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Wright, Richard B(ruce) 1937-

WRIGHT, Richard B(ruce) 1937-

PERSONAL: Born March 4, 1937, in Midland, Ontario, Canada; son of Laverne and Laura Willette (Thomas) Wright; married Phyllis M. Cotton (a library technician), September 2, 1966; children: Christopher, Andrew. Education: Ryerson Polytechnic Institute, graduate, 1959; Trent University, B.A., 1972. Politics: Conservative. Religion: Anglican. Hobbies and other interests: Walking, reading, music.

ADDRESSES: Home—52 St. Patrick Street, St. Catharines, Ontario, Canada L2R 1K3. Agent—The Cooke Agency, 278 Bloor Street East, Apt. 305, Toronto, Ontario H4W 3MI.

CAREER: CFOR-Radio, copywriter, 1959-60; Macmillan Publishing Co., Inc., Toronto, Ontario, Canada, editor and sales manager, 1960-68; Oxford University Press, sales representative, 1969-70; Ridley College, St. Catharines, Ontario, Canada, teacher of English, 1975-2001, head of department, 1976-79. Sales representative, Oxford University Press, 1969-70.

AWARDS, HONORS: Canada Council junior fellow, 1971-72, senior fellow, 1973-74; Book award from City of Toronto, 1974, and Faber Memorial Prize, 1975, both for In the Middle of a Life; Ontario Arts Council fellow, 1975-76; Governor General's Literary Award, government of Canada, and Giller Prize for Canadian Fiction, 2001, both for Clara Callan, 2001. Several honorary degrees.


Andrew Tolliver (juvenile), St. Martin's (New York, NY), 1965.

The Weekend Man, Farrar, Straus (New York, NY), 1971.

In the Middle of a Life, Farrar, Straus (New York, NY), 1973.

Farthing's Fortunes, Atheneum (New York, NY), 1971.

(Editor, with Robin Endres) Eight Men Speak, and Other Plays from the Canadian Workers' Theatre, New Hogtown Press (Toronto, Ontario, Canada), 1976.

Final Things, Dutton (New York, NY), 1980.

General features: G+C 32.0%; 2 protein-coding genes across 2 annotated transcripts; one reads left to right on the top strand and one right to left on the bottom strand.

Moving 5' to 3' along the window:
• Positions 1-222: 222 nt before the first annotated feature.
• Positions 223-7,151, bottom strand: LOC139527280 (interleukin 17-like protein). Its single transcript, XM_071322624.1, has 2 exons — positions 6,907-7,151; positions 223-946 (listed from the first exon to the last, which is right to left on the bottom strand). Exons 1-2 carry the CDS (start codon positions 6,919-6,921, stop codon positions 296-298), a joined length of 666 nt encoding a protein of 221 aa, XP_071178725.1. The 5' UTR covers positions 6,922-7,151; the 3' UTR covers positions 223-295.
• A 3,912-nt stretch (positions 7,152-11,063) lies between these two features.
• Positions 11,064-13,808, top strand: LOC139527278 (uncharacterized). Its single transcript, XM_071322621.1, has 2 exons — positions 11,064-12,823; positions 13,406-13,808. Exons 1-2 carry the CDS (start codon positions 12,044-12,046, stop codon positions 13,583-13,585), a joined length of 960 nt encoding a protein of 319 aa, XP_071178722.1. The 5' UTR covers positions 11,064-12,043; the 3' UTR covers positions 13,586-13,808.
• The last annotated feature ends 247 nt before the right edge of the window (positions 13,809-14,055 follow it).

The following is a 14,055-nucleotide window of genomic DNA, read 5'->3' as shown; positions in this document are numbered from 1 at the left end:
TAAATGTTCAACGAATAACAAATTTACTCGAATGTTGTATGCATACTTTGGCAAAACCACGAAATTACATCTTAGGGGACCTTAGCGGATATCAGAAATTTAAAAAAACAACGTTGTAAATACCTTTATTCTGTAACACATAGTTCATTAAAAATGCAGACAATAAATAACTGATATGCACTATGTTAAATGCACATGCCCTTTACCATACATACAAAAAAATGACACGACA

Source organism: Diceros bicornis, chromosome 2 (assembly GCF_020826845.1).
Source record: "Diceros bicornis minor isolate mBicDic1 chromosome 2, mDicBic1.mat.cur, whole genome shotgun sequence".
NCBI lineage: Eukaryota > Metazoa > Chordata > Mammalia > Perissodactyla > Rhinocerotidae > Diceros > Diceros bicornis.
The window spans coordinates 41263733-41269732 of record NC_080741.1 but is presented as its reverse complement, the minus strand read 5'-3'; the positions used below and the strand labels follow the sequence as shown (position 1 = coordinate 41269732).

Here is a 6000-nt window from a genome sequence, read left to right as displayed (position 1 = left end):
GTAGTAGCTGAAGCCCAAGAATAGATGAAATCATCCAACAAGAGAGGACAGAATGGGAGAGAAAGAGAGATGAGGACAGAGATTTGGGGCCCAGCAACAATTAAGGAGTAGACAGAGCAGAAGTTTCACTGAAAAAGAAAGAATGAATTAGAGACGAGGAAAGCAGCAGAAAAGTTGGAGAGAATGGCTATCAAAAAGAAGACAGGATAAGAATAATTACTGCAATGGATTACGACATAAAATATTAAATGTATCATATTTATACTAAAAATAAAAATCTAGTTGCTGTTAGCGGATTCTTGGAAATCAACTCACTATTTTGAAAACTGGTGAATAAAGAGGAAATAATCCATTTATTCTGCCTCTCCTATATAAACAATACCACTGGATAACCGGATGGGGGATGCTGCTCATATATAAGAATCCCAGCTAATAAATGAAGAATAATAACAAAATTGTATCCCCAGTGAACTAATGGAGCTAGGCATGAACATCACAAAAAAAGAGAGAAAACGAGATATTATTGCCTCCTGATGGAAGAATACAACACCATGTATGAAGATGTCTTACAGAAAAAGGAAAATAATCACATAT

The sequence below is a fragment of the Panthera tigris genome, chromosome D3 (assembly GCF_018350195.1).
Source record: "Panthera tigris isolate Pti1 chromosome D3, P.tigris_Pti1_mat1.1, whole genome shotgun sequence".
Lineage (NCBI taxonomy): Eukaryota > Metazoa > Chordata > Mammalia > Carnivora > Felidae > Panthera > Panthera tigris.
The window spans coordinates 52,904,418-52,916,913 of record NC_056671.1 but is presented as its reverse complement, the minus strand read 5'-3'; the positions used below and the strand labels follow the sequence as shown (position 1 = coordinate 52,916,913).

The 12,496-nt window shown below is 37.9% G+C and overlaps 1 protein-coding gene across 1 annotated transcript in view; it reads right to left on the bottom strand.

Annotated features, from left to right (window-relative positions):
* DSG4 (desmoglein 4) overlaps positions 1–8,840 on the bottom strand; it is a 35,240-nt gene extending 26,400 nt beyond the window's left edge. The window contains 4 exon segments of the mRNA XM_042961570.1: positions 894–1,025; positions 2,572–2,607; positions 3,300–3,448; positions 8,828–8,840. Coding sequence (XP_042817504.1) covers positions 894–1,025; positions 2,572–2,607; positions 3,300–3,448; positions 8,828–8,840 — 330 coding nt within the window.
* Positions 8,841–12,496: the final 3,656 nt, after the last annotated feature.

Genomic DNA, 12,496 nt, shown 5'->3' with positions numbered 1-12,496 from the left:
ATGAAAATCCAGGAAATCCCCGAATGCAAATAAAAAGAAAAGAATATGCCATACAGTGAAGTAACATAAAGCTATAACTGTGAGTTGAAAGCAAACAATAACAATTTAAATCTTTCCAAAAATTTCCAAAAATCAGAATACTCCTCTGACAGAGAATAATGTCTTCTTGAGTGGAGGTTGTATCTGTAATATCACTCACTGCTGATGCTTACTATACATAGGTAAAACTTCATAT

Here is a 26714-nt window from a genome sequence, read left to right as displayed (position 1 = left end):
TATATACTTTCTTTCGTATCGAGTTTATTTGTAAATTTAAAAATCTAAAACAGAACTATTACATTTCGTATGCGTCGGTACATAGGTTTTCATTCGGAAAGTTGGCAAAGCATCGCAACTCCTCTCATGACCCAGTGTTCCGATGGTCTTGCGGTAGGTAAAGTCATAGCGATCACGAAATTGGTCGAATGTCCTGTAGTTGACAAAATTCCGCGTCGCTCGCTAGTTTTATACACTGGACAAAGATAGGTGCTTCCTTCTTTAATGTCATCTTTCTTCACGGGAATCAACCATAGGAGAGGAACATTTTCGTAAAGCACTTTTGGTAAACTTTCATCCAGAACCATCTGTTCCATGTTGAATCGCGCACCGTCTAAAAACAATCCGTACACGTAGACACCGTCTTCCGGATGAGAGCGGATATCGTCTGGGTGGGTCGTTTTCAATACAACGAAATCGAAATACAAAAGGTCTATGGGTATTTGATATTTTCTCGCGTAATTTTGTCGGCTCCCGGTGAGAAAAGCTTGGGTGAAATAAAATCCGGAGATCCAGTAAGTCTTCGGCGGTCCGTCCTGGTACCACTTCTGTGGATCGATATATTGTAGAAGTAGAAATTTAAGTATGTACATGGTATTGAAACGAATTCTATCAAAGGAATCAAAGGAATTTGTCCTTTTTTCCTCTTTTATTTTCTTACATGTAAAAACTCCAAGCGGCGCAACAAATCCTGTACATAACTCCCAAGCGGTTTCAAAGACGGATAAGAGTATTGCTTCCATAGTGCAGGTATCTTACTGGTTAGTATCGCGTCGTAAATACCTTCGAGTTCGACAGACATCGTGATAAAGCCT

The Teacher's Daughter, Macmillan (Toronto, Ontario, Canada), 1982.

Tourists, Walker (New York, NY), 1984.

One John A. Too Many (juvenile), Schoolhouse Press (Independence, OH), 1986.

Sunset Manor, Seal Books (Toronto, Ontario, Canada), 1990.

The Age of Longing (novel), HarperCollins (Toronto, Ontario, Canada), 1995.

Clara Callan, HarperFlamingoCanada (Toronto, Ontario, Canada), 2001, HarperCollinsPublishers (New York, NY), 2002.

Editor, The Malarkey Review.

SIDELIGHTS: Richard B. Wright has been praised for his ability to make ordinary lives seem fascinating. In novels such as The Weekend Man, In the Middle of aLife, and Clara Callan, he has featured protagonists whose lives are constrained or even failed. Wright is "a smooth and natural stylist," according to James Doyle, a contributor to Dictionary of Literary Biography; he "creates his characters and settings by means of a brilliantly figurative and ironic language." Doyle further praised Wright for "his attempts to capture in fiction the moral and aesthetic complexity of urban Canadian life," which constitute "a valuable contribution to the imaginative literature of his country."